Library considers renovations
Sara Felsenstein | Tuesday, March 20, 2012
Fifty years ago, in 1962 , the cornerstone of the Hesburgh Library was laid.
When the towering, 14-story structure opened in 1963, it was the largest college library in the world and a forward-looking model for research and study.
But Diane Parr Walker, Edward H. Arnold university librarian, said the library is now in a transition stage. Stacks are overflowing. Upper floors lack proper study space. Changes to services and space allocation, she said, are crucial for the library to fulfill its 21st century needs.
“A 19th century library really was about books, much of the 20th century was about that as well, but a 21st century library is going to be about the mix of digital and physical formats, [about having] a lot of services and creating spaces that foster and encourage intellectual activity using both digital and physical collections,” she said.
Walker, who began her position as university librarian in July, served as deputy university librarian at the University of Virginia before coming to Notre Dame.
She spent the past few months getting to know campus and listening to the various concerns of faculty and students. Walker said her vision for the library is threefold: to increase physical and digital collections, expand expertise services and create more comfortable and inspiring study spaces.
“We have no intention of getting rid of the books,” Walker said.
A few projects, including a library cafÃ© and renovation of the first floor current periodicals area, are now in the planning stages. But the library lacks funding to launch a full-scale renovation.
“The University has a policy of not building or renovating until most of the money is in hand,” Walker said.
The library announced plans for Phase Two of the renovation in the spring of 2009, and construction on the first and second floors was targeted to begin in the summer of 2011.
Phase One, renovation of the lower level, was completed in 2002.
“The planning for that renovation of the first two floors of the Hesburgh Library really got going just about the time the economy collapsed,” she said. “And so while we had donors pledging funds, in many cases they haven’t been able yet to make good on those pledges.”
Faculty and staff started a petition in the summer of 2009, arguing the proposed Phase Two renovation would be insufficient and the entire library system, not just the two main floors, needed restructuring.
Those renovation plans were shelved in 2010, Walker said. She said the library is now “stepping back” to develop a program plan for the entire building, but will not begin speaking to architects again until more funding comes through.
Walker said several initiatives would be completed independently of the longer-term renovation.
In time for graduation, the current periodicals area on the first floor will be renovated with new study spaces and technologies from the Office of Information Technologies (OIT). The room will have new carpeting, beanbag chairs, study booths, soft seating,
reading tables, and if funding comes through, a video wall for group presentations.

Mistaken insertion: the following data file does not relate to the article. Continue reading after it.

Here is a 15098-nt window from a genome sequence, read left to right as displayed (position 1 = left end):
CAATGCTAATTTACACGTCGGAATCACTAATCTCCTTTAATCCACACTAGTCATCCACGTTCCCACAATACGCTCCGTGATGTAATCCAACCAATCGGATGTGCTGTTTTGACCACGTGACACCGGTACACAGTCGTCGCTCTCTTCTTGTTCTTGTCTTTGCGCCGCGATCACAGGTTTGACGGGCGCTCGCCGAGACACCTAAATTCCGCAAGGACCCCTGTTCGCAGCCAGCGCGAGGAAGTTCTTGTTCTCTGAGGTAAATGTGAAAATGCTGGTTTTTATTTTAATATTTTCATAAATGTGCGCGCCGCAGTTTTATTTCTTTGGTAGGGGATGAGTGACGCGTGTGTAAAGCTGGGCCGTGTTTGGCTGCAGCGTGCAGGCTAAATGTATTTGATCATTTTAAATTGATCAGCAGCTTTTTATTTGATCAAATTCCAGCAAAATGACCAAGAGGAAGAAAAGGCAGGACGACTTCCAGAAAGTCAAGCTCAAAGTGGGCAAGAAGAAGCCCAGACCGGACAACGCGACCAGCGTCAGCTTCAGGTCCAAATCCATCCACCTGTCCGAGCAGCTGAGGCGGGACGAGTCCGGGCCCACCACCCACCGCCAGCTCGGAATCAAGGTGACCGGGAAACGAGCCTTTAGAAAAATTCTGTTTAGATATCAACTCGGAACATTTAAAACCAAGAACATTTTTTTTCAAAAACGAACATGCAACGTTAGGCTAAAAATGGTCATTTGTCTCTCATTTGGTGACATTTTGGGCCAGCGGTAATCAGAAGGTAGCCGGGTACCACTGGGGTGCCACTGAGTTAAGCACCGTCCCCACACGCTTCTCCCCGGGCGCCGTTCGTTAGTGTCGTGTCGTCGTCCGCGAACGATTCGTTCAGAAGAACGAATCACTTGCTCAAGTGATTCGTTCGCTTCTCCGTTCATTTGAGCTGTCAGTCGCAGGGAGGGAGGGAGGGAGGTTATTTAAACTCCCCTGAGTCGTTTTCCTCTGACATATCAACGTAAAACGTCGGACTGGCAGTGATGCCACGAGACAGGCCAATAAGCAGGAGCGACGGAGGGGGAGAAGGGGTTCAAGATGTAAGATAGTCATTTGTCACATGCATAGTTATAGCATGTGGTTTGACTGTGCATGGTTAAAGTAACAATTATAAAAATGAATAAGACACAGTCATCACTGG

“We’re going to see what we can do to enliven the space,” Walker said. “It’s a space that doesn’t seem to be particularly well-used, but it’s very, very visible.”
By next fall, the library will have new listening and viewing equipment in the music and media area on the second floor.
Walker said these spaces will be conducive both to individual and collaborative work.
“I’m also hoping that this will help with fundraising when we can show prospective donors the kinds of things that we envision for the building,” she said.
Walker discussed the possibility of a cafÃ©, which could open as early as the fall of 2013 in what is currently the vending room space in the library’s concourse.
“We’re talking with Food Services now about the possibility of converting the vending room space … into an actual cafÃ©, so they’re thinking that they’ll begin talking with franchises that might be interested,” Walker said. “This summer, Facilities [Operations] plans to renew the pavers on the terrace in front, so we’re also talking about what might be done to change the landscaping, allow for … some outside seating there, and a doorway [where] you could get out to the terrace from a cafÃ©.”
Library shelving is almost entirely full, Walker said, both in the main and branch libraries. She said she is speaking with the Office of the Provost to identify a space for remote shelving close to campus.
“We can deliver things that are there as we now deliver around the campus, so that we don’t have to use all of the floor space in the library for stacks,” she said.
For the future longer-term renovation, Walker said she imagines the first floor as a “hub of activity” and the second floor as more focused, housing print collections, group study rooms and expertise for music, media and art.
The upper floors, Walker said, could be imagined as “oases of contemplation” that serve the needs of book-based work but are not crowded with stacks.
She said the biggest challenge the library will face in becoming a 21st century library will be balancing competing needs of faculty and students.
“Students tell me that the most important thing about the libraries is space, faculty and graduate students tell me that the most important thing is collections and services. It will be important to strike the right balance,” she said.
Walker said she hopes smaller-scale projects the library is taking on now will encourage greater support of the renovation.
“I’m hoping that we can generate a lot of excitement around the idea that a great way to celebrate the 50th anniversary would be to actually kick off a thorough renovation,” she said.